It is important to differentiate the types of fracture or trauma to ones teeth in order of severity to decide the most appropriate course of treatment:
Simple enamel tooth fracture:
This can be just a small chip from a tooth or lost filling that does not really cause pain but can be sharp, irritating or look unsightly. Normally this can happen on trauma, eating, teeth grinding or you just don't even remember.
Solution: Your dentist will diagnose and discuss the most suitable options which could be i) repairing by bonding white composite resin to make it look good as new ii) smoothing the sharp edge iii) if the chip is indicative of a deeper issue such as your bite or grinding your dentist will discuss alternative solutions such as a night guard, crowns, veneers or orthodontics etc. Your dentist should also always discuss with you what the consequences of doing nothing would be. This could range from the chip or fracture getting worse leading to more invasive treatment being eventually needed.
Our advice is always, no matter how small the issue make sure you visit your dentist to review it before it gets any worse.
Large enamel-dentine tooth fracture:
This is where a larger portion of the tooth is lost that also involves the hard outer shell (enamel) and inner softer inner core (dentine). This can normally lead to sensitivity and pain due to the exposed dentine. It is very important that you do not leave this dentine exposed as it can lead to bacteria spreading into the nerve of the tooth. If the nerve ends up being affected it could mean the tooth ends up needing root canal treatment or if the fracture is very severe the tooth may be lost.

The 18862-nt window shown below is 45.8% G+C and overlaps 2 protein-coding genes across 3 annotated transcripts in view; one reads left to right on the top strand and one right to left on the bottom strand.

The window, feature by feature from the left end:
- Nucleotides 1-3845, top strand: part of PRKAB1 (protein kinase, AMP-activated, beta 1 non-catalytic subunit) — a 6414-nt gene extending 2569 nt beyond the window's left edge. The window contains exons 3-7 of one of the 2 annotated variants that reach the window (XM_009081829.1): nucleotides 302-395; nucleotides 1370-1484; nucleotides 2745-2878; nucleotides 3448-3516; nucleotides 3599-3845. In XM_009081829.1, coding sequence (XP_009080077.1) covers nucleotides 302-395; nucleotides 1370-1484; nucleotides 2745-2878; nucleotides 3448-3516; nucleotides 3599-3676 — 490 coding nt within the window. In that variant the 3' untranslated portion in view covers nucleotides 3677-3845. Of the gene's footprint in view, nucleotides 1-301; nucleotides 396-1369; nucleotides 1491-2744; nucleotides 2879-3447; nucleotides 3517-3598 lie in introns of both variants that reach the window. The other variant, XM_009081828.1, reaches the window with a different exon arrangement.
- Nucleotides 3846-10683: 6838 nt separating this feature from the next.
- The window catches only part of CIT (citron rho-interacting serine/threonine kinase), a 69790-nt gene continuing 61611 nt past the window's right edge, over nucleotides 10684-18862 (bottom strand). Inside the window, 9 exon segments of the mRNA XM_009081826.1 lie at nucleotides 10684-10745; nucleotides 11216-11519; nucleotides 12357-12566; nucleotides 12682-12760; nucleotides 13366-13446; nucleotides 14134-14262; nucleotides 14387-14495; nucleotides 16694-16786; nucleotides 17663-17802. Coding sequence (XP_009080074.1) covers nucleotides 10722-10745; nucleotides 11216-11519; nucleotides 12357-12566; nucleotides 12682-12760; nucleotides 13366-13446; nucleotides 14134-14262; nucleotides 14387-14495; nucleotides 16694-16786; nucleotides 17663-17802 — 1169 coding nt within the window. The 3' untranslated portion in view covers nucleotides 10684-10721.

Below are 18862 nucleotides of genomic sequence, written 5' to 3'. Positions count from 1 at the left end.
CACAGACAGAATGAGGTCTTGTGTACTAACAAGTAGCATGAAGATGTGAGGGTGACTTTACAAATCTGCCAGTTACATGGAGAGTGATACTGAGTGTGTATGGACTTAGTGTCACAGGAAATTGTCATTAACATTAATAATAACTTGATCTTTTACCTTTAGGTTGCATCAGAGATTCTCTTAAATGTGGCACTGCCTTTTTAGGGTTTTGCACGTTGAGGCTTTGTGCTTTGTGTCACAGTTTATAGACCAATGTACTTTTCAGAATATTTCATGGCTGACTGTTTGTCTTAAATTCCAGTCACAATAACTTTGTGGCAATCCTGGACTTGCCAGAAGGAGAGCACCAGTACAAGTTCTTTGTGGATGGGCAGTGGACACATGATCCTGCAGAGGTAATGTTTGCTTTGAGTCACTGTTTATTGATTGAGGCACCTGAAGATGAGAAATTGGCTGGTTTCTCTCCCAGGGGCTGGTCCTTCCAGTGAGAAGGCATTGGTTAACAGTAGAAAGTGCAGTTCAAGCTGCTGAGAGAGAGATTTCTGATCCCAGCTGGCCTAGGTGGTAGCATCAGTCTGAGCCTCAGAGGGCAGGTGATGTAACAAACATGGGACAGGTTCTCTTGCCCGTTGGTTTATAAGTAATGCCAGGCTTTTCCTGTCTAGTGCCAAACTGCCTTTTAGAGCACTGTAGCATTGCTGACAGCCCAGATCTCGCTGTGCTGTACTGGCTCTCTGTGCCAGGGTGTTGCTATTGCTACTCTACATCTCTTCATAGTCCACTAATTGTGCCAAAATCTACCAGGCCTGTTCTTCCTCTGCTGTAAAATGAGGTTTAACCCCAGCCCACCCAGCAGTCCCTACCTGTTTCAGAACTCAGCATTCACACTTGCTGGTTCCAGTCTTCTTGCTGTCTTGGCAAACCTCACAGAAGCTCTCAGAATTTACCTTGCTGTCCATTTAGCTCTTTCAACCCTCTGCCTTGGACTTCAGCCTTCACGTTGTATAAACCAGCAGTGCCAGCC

Solution: Will be the same options as a simple enamel fracture but with the possibility of root canal treatment should the nerve be affected and can be saved. Once again our advice is the same... consult your dentist as soon as possible, discuss all the options and pick the best suited treatment for you.
"I've traumatised my tooth and now it is wobbly or I've knocked them out":